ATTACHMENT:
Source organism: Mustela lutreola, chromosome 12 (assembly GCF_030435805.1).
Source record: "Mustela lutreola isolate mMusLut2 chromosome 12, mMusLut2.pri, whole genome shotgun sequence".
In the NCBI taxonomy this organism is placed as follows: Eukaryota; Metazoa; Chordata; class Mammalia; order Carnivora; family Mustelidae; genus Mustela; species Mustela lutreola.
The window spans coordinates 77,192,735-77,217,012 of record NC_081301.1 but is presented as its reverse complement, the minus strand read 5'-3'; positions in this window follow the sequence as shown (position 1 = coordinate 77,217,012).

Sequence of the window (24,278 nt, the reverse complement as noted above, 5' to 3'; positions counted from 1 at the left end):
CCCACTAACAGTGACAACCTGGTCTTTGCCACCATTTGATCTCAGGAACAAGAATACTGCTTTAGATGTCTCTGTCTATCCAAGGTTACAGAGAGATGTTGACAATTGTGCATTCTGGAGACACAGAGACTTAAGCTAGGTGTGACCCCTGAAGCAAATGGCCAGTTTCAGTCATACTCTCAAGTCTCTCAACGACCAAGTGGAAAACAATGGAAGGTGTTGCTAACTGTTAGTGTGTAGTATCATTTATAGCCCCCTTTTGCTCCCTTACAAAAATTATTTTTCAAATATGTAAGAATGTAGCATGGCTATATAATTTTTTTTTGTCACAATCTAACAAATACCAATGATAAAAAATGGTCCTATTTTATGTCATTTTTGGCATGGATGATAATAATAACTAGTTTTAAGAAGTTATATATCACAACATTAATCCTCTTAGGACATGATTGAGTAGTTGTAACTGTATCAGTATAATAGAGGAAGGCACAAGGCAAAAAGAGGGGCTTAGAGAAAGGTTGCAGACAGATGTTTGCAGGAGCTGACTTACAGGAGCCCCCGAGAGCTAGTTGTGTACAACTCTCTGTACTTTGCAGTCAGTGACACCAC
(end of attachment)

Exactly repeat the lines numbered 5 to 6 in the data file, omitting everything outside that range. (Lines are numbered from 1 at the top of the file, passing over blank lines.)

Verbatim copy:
Sequence of the window (24,278 nt, the reverse complement as noted above, 5' to 3'; positions counted from 1 at the left end):
CCCACTAACAGTGACAACCTGGTCTTTGCCACCATTTGATCTCAGGAACAAGAATACTGCTTTAGATGTCTCTGTCTATCCAAGGTTACAGAGAGATGTTGACAATTGTGCATTCTGGAGACACAGAGACTTAAGCTAGGTGTGACCCCTGAAGCAAATGGCCAGTTTCAGTCATACTCTCAAGTCTCTCAACGACCAAGTGGAAAACAATGGAAGGTGTTGCTAACTGTTAGTGTGTAGTATCATTTATAGCCCCCTTTTGCTCCCTTACAAAAATTATTTTTCAAATATGTAAGAATGTAGCATGGCTATATAATTTTTTTTTGTCACAATCTAACAAATACCAATGATAAAAAATGGTCCTATTTTATGTCATTTTTGGCATGGATGATAATAATAACTAGTTTTAAGAAGTTATATATCACAACATTAATCCTCTTAGGACATGATTGAGTAGTTGTAACTGTATCAGTATAATAGAGGAAGGCACAAGGCAAAAAGAGGGGCTTAGAGAAAGGTTGCAGACAGATGTTTGCAGGAGCTGACTTACAGGAGCCCCCGAGAGCTAGTTGTGTACAACTCTCTGTACTTTGCAGTCAGTGACACCAC